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John Ogilby

Urbs Domingo in Hispaniola

      This handsome view shows the port of Santo Domingo, one of the oldest surviving European-established cities in the western hemisphere. Santo Domingo was first founded by Bartholmew Columbus, the brother of Christopher Columbus, in 1497. Established as the capitol of Hispaniola, it was the first Spanish colony in the New World. It remained the seat of Spanish power in the Americas until the conquest of Peru and Mexico in the early sixteenth century. In 1499, when the Columbus brothers fell out of favor with the Spanish court, Francisco Bobadilla was made governor of the city, an office he held until 1502 when he was replaced by Don Nicolas de Ovando. It was Ovando who denied Columbus entry into the port, forcing him to spend a year stranded in Jamaica. The city was sacked by Sir Francis Drake in 1586, who demanded a huge ransom before moving on to Cartegena and St. Augustine. This view appeared in John Ogilby’s America: Being the Latest, and Most Accurate Description of the New World, published in London in 1671. Ogilby’s work is an English translation of Arnoldus Montanus’ Die Nieuwe en onbekende Weereld…, published in Amerstdam, although greatly expanded in some instances and with new maps and views. A nice dark impression. (London, 1671) [color: Hand Colored, size: 14 x 11 inches, condition: VG]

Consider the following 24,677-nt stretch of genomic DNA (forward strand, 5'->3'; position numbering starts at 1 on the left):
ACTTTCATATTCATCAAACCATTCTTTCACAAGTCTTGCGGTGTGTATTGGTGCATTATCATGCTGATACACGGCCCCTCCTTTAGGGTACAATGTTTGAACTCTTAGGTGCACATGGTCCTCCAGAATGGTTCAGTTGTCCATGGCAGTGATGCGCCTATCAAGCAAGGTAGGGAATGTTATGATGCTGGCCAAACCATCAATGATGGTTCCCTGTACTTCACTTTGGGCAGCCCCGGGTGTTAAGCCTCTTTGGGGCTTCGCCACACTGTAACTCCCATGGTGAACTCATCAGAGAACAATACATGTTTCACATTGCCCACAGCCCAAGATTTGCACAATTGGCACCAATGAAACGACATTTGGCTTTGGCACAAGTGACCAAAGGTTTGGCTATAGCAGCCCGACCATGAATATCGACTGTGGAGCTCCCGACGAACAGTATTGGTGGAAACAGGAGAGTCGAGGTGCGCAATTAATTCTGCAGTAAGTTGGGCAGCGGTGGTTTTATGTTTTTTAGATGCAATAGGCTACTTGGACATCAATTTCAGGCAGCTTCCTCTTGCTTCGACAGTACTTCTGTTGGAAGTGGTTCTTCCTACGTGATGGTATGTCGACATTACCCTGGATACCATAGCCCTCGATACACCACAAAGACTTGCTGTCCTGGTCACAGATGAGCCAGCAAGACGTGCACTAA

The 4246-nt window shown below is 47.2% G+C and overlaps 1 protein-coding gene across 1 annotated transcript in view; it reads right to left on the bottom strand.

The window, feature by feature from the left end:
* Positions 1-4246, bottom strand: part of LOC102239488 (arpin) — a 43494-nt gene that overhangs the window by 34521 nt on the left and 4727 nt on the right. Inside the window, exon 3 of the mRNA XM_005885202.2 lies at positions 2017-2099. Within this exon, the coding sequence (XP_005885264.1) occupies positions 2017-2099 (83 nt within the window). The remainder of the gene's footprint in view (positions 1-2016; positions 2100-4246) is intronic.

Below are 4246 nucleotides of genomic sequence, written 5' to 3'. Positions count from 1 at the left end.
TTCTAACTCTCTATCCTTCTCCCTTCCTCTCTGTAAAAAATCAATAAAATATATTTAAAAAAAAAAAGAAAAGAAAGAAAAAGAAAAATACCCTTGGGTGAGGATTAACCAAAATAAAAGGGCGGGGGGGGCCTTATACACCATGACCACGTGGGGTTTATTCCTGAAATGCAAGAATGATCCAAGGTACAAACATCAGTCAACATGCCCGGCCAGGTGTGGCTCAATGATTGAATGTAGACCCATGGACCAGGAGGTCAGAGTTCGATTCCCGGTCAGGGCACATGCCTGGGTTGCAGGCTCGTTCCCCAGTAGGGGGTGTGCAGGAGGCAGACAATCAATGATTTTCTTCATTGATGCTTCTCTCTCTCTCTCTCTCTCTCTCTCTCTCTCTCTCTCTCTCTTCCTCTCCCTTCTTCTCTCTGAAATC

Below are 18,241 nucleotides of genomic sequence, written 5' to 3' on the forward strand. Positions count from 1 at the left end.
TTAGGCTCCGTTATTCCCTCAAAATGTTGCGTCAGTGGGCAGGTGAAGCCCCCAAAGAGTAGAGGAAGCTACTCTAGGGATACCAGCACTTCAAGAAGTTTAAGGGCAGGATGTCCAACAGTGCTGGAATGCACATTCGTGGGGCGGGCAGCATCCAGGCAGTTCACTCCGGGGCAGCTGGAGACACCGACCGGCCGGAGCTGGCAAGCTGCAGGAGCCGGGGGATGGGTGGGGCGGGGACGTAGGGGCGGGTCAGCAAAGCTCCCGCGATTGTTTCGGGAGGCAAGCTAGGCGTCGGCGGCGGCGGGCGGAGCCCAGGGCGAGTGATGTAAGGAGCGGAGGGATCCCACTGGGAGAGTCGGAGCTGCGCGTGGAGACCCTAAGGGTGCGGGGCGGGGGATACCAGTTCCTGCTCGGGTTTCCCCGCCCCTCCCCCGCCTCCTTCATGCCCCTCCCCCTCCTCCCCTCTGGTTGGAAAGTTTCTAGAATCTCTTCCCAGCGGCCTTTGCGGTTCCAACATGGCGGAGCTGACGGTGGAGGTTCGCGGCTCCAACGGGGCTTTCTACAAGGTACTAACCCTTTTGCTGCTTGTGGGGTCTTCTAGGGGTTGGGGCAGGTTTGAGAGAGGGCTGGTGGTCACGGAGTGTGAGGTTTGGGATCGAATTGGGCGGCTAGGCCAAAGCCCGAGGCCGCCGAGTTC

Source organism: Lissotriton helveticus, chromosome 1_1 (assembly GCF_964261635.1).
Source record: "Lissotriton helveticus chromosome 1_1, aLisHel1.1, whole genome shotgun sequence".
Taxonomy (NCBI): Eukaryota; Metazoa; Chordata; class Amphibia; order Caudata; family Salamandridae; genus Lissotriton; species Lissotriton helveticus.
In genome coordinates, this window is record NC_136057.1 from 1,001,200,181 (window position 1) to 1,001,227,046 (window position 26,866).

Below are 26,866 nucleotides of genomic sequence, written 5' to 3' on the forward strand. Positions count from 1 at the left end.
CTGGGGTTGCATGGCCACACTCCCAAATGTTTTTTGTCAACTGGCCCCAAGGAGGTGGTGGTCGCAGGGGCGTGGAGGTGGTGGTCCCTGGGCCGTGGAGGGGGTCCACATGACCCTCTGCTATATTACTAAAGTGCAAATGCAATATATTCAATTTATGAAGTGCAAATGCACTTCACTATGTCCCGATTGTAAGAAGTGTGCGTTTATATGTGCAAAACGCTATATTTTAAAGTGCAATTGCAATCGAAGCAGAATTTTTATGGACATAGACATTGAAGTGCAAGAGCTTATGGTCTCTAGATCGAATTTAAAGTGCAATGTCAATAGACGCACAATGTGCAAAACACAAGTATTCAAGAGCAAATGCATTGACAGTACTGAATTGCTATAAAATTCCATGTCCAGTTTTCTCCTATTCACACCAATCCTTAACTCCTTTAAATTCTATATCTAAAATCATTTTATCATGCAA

[Bookseller: Barry Lawrence Ruderman Antique Maps Inc]
Last Found On: 2011-06-18          Check current availability from:     Find-a-Book.com


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